> > use
> > of a wizard"
> >
> > As I stated before, I'm a bit hesitant about user research -- not because
>
> I don't believe it can't be useful, but because we have to be careful to do
> it correctly, as otherwise it can be quite detrimental to our design. If
> done badly, user research can be used to justify just about any design.
>
> I continue researching user design. Windows seems to do a lot of it [1],
> but I'm not sure how much it helps them, given that they're dropping
> everything they know for Metro, which firmly stands against the overcrowded
> ribbons their research has gained them. Mozilla seems to first design, then
> test, much like we do now, but then it has some guidelines that help it
> shape its design [2]. elementary does some basic user research (if it can
> be called that) on Google+ [3]. Gnome design team doesn't do any, which is
> a bit surprising, as, IMHO, that's one of the best open-source design
> communities out there.
>
> I would definitely be interested to hear about your own personal experience
> with user research and how it has lead to design decisions (with concrete
> examples, if possible).
>
> Plus every open-source project that cares about design listens to its
> users, of course, and the advantage of open development is that people can
> see the changes before the product is released, so design bugs can be
> caught before release. We've seen this just recently, with two people
> reaching out to us, one on G+ and one on the IRC, complaining about the
> usability of the new About dialog, which Astron has fixed.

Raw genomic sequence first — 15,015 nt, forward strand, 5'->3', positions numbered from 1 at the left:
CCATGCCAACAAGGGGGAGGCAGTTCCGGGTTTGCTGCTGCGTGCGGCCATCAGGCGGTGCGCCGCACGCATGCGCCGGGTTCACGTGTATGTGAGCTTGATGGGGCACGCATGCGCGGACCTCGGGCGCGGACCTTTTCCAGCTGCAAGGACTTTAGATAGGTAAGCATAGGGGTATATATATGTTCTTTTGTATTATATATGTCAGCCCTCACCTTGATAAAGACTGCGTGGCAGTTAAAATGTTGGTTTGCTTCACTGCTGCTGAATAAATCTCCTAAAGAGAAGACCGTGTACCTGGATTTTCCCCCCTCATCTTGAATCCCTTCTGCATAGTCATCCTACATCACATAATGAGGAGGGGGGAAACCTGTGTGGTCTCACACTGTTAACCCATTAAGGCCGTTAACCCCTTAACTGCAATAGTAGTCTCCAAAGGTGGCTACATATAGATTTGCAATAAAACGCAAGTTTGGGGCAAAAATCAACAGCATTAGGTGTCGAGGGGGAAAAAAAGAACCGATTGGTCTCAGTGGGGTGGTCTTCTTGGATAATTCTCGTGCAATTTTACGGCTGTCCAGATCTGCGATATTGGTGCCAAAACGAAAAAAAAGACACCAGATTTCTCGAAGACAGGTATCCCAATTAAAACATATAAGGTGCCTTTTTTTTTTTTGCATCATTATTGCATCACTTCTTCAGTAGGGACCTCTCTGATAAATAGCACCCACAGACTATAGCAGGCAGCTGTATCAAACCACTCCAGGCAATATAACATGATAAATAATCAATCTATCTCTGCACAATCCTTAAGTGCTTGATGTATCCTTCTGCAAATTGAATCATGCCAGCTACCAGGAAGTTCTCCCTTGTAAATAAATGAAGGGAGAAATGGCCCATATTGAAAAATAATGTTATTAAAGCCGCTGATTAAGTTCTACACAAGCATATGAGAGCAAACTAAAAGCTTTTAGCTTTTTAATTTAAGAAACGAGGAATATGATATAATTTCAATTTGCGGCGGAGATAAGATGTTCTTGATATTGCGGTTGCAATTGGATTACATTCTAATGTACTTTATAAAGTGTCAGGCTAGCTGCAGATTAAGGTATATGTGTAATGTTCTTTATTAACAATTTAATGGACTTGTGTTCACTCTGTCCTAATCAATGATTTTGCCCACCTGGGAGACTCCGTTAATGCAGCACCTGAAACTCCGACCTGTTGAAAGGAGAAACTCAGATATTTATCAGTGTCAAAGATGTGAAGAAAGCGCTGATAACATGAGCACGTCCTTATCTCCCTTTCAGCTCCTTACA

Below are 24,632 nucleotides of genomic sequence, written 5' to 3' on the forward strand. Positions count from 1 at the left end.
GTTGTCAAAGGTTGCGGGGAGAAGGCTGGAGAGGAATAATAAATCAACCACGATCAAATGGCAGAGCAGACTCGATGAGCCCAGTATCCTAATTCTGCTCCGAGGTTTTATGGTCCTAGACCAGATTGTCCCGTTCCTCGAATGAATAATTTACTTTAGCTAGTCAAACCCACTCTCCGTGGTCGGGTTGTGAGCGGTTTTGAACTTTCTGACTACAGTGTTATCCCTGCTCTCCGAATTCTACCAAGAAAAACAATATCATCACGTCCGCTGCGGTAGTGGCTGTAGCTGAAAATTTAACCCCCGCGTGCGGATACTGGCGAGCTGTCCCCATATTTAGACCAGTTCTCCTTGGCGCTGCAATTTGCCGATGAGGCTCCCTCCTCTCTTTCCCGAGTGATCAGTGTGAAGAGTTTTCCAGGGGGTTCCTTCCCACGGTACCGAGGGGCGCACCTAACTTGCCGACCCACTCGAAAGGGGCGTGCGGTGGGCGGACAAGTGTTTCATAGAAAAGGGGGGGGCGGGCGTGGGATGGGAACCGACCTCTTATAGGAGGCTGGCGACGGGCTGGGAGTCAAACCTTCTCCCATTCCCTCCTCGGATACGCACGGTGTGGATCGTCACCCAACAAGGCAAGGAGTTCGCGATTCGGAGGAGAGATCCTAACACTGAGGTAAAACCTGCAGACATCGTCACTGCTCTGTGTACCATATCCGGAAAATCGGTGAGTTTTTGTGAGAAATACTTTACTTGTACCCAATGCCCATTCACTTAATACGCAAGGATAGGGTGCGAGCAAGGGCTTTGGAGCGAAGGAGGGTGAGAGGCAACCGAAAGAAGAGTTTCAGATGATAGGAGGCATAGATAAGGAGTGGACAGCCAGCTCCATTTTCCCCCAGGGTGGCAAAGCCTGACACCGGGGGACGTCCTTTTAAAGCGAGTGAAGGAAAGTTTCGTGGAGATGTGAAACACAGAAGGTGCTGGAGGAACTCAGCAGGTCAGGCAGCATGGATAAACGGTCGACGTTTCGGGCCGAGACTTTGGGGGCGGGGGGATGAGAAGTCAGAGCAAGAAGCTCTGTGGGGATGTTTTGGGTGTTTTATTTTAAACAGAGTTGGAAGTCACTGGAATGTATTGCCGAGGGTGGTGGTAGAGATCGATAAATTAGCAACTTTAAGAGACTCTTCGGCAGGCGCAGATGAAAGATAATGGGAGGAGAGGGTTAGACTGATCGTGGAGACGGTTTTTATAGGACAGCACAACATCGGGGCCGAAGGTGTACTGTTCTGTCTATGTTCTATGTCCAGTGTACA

>
> This is just my experience, perhaps I did misunderstand your intention here.
> > What do you think?
>
> I feel like Mozilla's design principles have worked for them and that they
> would be a good starting point for our own principles.
> As for user research, I see it as a means to an end. It's definitely
> something that will help us refine our principles and form our HIG, but we
> should be careful, as user research can be quite misleading. We should
> ensure that our principles and our HIG can be followed under all
> circumstances -- exceptions should never be the rule.
>
> [1] http://www.youtube.com/watch?v=532j9sfBcbQ
> [2] https://www.youtube.com/watch?v=hMDBwa4huUY&feature=player_embedded
> [3] https://plus.google.com/114635553671833442612/posts
--
www.OpenUsability.org
www.OpenSource-Usability-Labs.com

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mirek2 mirek2
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Re: Design ethos

Hi Björn,

On Wed, Jun 6, 2012 at 8:45 PM, Björn Balazs <[hidden email]> wrote:

> Hi Mirek,
>
> Am Mittwoch, 6. Juni 2012, 19:46:09 schrieb Mirek M.:
> > Hi Björn,
> > The principles I put on the whiteboard was just me spitballing. The
> initial
> > idea was that the community would suggest design principles and we'd
> refine
> > them until we got something well-defined and something that we could all
> > agree on.
> > The new proposal is to take Mozilla's design principles as our basic
> > guidelines, as those have worked well for them, and work off of those.
> As I
> > believe that is a better approach, I'll simply address your concerns with
> > that.
>
> Ok, I understand that now. It usually is a good idea to build upon proven